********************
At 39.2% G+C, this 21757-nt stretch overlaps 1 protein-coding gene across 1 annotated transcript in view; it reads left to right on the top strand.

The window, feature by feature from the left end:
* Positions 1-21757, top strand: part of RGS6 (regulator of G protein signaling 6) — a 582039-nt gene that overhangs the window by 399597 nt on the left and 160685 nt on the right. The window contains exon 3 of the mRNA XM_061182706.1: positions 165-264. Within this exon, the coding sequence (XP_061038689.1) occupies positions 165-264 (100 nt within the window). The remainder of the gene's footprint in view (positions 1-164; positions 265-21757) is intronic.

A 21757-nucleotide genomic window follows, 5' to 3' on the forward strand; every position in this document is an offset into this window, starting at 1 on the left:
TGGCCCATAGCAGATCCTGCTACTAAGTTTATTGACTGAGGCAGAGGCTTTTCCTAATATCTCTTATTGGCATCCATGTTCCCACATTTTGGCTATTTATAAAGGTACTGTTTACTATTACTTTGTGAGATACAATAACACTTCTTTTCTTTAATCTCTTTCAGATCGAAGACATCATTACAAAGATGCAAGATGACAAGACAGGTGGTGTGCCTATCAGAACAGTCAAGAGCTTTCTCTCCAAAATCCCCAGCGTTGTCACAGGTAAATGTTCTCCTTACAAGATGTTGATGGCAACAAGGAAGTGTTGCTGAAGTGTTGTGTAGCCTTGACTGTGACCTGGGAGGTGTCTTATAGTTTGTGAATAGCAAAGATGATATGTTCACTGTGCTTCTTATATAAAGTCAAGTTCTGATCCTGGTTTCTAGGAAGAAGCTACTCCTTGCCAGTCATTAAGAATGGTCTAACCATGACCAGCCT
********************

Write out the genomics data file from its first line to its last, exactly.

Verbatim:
At 39.2% G+C, this 21757-nt stretch overlaps 1 protein-coding gene across 1 annotated transcript in view; it reads left to right on the top strand.

The window, feature by feature from the left end:
* Positions 1-21757, top strand: part of RGS6 (regulator of G protein signaling 6) — a 582039-nt gene that overhangs the window by 399597 nt on the left and 160685 nt on the right. The window contains exon 3 of the mRNA XM_061182706.1: positions 165-264. Within this exon, the coding sequence (XP_061038689.1) occupies positions 165-264 (100 nt within the window). The remainder of the gene's footprint in view (positions 1-164; positions 265-21757) is intronic.

A 21757-nucleotide genomic window follows, 5' to 3' on the forward strand; every position in this document is an offset into this window, starting at 1 on the left:
TGGCCCATAGCAGATCCTGCTACTAAGTTTATTGACTGAGGCAGAGGCTTTTCCTAATATCTCTTATTGGCATCCATGTTCCCACATTTTGGCTATTTATAAAGGTACTGTTTACTATTACTTTGTGAGATACAATAACACTTCTTTTCTTTAATCTCTTTCAGATCGAAGACATCATTACAAAGATGCAAGATGACAAGACAGGTGGTGTGCCTATCAGAACAGTCAAGAGCTTTCTCTCCAAAATCCCCAGCGTTGTCACAGGTAAATGTTCTCCTTACAAGATGTTGATGGCAACAAGGAAGTGTTGCTGAAGTGTTGTGTAGCCTTGACTGTGACCTGGGAGGTGTCTTATAGTTTGTGAATAGCAAAGATGATATGTTCACTGTGCTTCTTATATAAAGTCAAGTTCTGATCCTGGTTTCTAGGAAGAAGCTACTCCTTGCCAGTCATTAAGAATGGTCTAACCATGACCAGCCT